Zoubida Charrouf’s scientific body of work, summed up in her TED talk, is the most comprehensive source of information regarding ethical practices in the argan oil trade. She explained that the extraction of argan oil, being an extremely labor-intensive process, makes it particularly prone to exploitation. According to the expert, traditionally men would be in charge of the business side, depriving Amazigh women (95% of whom can’t read or write) of financially benefiting from the trade.

Although not entirely solved, this issue has been addressed by the formation of Amazigh women-owned cooperatives. In 2013, there were 170 of them employing 4,500 women across the region, according to Charrouf.

Inside cooperatives such as Targanine and Afoulki, women are in charge of the production of argan oil from beginning to end and share profits equally. 

The women are offered economic and social development support such as access to education for themselves and their families. However, salaries tend to be around $221 per month, according to a BBC reporter on the ground, while the living wage is established at 2570.86 MAD ($265) per month in Morocco, so still under the minimum requirements. 

The Project for Market Access of Products of Terroir (PAMPAT), launched in 2013 by the United Nations Industrial Development Organization (UNIDO), is also structuring the supply chain for the worldwide sale of argan oil transformed products to effectively reach the local community, support the cooperatives, and champion women empowerment. 

Can Argan Oil Be Produced Organically? 

Detail of Argan Tree (Argania spinosa) prickly branch with ripe fruit, used for expensive and rare cosmetic oil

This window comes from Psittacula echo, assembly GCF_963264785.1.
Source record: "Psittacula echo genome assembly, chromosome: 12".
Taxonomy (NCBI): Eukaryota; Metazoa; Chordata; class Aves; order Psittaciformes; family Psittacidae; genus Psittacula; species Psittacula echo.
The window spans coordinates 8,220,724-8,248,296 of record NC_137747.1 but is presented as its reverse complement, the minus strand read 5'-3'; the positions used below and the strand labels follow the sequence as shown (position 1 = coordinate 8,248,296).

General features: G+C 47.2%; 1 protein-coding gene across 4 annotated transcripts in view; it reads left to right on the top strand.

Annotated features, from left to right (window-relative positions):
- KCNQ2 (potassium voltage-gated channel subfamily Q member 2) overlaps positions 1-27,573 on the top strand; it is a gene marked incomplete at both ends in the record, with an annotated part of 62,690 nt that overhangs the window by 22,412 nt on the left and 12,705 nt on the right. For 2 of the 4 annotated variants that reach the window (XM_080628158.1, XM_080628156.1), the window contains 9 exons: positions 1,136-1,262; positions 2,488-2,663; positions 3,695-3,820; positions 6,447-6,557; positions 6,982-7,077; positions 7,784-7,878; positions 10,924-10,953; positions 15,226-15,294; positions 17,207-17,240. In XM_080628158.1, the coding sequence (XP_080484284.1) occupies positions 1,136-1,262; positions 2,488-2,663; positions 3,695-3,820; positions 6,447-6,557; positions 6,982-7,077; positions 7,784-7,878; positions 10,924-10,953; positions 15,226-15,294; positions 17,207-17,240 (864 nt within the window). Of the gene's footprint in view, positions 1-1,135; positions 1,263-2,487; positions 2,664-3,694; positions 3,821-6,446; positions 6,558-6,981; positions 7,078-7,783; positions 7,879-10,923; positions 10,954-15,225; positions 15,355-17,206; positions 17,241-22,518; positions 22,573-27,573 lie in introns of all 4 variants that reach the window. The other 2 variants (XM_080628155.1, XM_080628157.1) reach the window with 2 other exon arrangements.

Milan Sommer / Getty Images

The argan tree constitutes a vital source of food for herds of animals, such as goats, especially during drought. It grows in the wild without the need of human intervention, pesticides or herbicides. 

The best labels certifying that an argan oil product has been organically produced are Ecocert and COSMOS

Other Concerns With Argan Oil 

Argan oil is registered as a Protected Geographical Indication (PGI). This means the term "argan oil" can only be used to describe oil whose production is closely linked to the protected Souss-MassaDraa region of Morocco. Argan oil produced anywhere else isn’t technically true argan oil. 

Consumers are advised to seek 100% cold-pressed argan oil and ensure it has been produced by a small-scale, independently owned and operated, women co-operative. This information should be clearly stated on the brand’s website. If it isn’t, consumers are advised to inquire directly with the brand to find out, as not all argan oil is ethically produced. True argan oil is yellow rather than gold and is generally expensive. 

Frequently Asked Questions
  • How to identify a product that contains argan oil?

    The scientific name of argan oil commonly found in beauty product ingredients lists is argania spinosa kernel oil. Remember that ingredients are listed in order of predominance, with the ones used in the greatest amount at the top. 

  • When does argan oil expire?

    When correctly stored in a dark tint glass container, in a cool room, away from direct sunlight, argan oil can last up to two years.

    Fresh argan oil has a nutty or earthy smell, contrary to expired argan oil, which smells rancid. Some argan oil can be odorless. 

  • Is argan oil actually good for your hair?

    Packed full of antioxidants, vitamin E, and omega fatty acids, Argan oil has been used for centuries by people in the north-African country of Morocco for cosmetic purposes.